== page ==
But the low-ranked Texan who Andrew should have easily picked off turns out to be a tough opponent. On the sidelines, Pete and Noor wonder how he managed to do so poorly in the morning pools. Andrew loses the match, and this year’s North American Cup is over for him. It’s the earliest he’s ever been eliminated from a national tournament, but he’s in good spirits and even forgoes an early lunch to stick around and support Gene.

“C’est la vie,” Noor says.

On the way out of the venue, the Gardners run into Mr. Wade, the father of a fellow fencer Andrew made friends with the day before. Mr. Wade is a kindly gentleman from northern California who wears a driving cap all the time. His son is still in the tournament, so the Gardners wish him luck. He wishes them safe travels in return. It’s a typically warm exchange of pleasantries in a sport that has its roots in killing people with a sword.

“See you at summer nationals!” the Gardners say as they smile and wave goodbye.


Coup d’École

I sent in my draft of the final bit of writing for my MA degree yesterday. I’ll still have revisions to do, and I still have much organizing and formatting to do, but it’s starting to look as though I might actually finish this degree.

This has all the feel of a coup.

But I’m not done. My committee could come back with major revisions. They could send me back for more interviews, more research, more writing, more basic understanding of the core concepts of journalism. They could ask what I’ve been doing off on my own for these last few months that compelled me to write this steaming piece of you-know-what.

Which is why it feels like a coup.

It’s easy to have feelings of inadequacy at the famed Missouri School of Journalism. Your classmates are smart, talented and driven. Your classes are tough. Your professors are famous. Plenty of the alumni who came before you are legends. You endure harsh editors (some are your peers), stay up late writing all the time, drink coffee to keep you going until you suspect you have an ulcer, and watch your classmates get published, pick up assistantships and internships, win awards and land jobs — and you don’t even have a resumé together. You look around and ask yourself, do I really go to school with these people?

So yes, this feels like a coup.

Since I started the program I’ve had pneumonia once and bronchitis twice. My asthma got worse and I gained weight. My back problems and TMJ also intensified. If I’d been a social smoker before, I’d surely be a chain smoker now, though luckily, I’m neither. I had to get reading glasses at age 29. Oh, and of course I went into debt.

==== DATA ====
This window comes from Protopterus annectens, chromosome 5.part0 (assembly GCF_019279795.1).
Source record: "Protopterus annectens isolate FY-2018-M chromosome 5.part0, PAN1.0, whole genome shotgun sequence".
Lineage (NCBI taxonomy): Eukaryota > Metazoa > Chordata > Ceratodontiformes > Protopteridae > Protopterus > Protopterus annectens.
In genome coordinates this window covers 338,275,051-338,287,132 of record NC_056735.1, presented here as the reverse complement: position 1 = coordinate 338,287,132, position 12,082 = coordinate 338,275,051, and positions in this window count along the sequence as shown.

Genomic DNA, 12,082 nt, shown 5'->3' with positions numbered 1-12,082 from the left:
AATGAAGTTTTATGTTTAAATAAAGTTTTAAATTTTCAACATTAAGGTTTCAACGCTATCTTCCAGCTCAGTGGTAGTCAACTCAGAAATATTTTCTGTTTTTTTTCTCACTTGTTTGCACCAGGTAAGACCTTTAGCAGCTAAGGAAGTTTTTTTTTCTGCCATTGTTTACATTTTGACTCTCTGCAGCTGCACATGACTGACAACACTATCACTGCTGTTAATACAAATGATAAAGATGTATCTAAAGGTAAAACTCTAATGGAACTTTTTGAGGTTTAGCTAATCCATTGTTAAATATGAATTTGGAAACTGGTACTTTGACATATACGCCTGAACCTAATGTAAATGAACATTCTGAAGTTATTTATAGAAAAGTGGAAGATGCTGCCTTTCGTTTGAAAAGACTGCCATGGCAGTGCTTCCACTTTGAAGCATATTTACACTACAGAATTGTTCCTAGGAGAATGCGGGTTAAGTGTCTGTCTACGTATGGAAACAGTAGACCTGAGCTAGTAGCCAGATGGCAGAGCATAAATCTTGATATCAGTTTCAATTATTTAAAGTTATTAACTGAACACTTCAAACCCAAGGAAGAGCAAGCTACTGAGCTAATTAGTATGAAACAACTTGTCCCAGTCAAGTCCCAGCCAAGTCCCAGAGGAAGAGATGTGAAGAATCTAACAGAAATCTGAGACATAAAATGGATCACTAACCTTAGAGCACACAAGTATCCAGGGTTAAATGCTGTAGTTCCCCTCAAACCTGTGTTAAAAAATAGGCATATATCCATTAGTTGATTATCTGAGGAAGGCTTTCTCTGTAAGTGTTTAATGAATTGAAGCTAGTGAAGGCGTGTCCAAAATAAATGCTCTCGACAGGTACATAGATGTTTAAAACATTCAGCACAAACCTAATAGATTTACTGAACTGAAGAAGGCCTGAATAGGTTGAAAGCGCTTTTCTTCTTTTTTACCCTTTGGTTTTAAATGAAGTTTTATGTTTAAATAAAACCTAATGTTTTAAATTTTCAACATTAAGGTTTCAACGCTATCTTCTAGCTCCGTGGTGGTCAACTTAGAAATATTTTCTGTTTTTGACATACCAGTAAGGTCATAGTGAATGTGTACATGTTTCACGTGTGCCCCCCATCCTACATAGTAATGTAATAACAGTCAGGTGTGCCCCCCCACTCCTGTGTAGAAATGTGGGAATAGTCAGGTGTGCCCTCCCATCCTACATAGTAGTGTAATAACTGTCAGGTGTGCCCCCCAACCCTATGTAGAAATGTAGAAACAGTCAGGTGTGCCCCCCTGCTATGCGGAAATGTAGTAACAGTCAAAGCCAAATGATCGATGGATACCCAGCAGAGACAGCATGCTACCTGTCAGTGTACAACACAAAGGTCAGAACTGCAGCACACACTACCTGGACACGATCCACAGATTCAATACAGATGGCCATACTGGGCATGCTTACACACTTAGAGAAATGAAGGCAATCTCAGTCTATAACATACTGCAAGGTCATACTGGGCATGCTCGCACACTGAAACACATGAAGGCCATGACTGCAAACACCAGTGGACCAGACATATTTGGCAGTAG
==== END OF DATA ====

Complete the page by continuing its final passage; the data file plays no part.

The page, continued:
Why did I do it? Because it feels like a coup.

Incomplete reporting “Today”

Jenna Bush is all grown up now and has a book coming out about an HIV-positive woman in Panama.

Is this image control, publicity for the former party girl who embarrassed the president (as if he needed any help)? Today asked a book publisher — it was unclear whether this was her publisher or a randomly selected publisher — if this was the case, and the publisher responded no, of course not, Jenna Bush has genuinely grown up and written a serious book.

But was this her publisher?

On a side note, a Denver TV station caught the rescue of a dog that had fallen through ice on video. This happens a lot out here, people and dogs, sometimes both, fall through the ice of a pond, lake or reservoir. But there was video of this one, so “Today” had a live interview with the dog owner, her happy pooch and the firefighter who rescued Fido.

We couldn’t figure out what the big deal was, and neither could the firefighter. He kept insisting that it wasn’t that dangerous, that they regularly train for this kind of rescue.

But weren’t you risking your life? Ann asked him.

“Look, he has a special suit and a rope tied to him,” Jeremy said.

“No, it’s really not that dangerous for us,” the firefighter insisted.

(I don’t want to negate the firefighter’s role here, because they do put their lives on the line on a daily basis for, oh, people who can’t control their dogs, which requires them to be incredibly brave AND incredibly patient and understanding.)

Minutes after the segment ended, I opened up our Daily Camera and found a picture of a woman hugging and kissing her blanket-wrapped golden retriever. The caption read:

“Emily Raymond, 24, of Boulder, kisses Sam, a golden retriever and one of three dogs who fell through the ice around the edge of Boulder Reservoir on Tuesday.”

Another dog owner fell through trying to save one of the other three dogs. A fellow dog walker with a Jeep and a tow rope saved her.

Of course, there were no pictures of the civilian rescue, just the happy-ending shots. Will Jeep guy be on the Today Show? Doubt it.

Retreat for compassion, or from compassion

At Buddhist retreats, everyone is usually too blissed-out to drum up unkind words or an angry spat. You also don’t hear much complaining about money. After all, dharma is priceless. It’s like a Visa commercial.

Comfy yet sturdy meditation cushion: $60

Pack lunch so don’t have to leave your mountain retreat for food: $5.50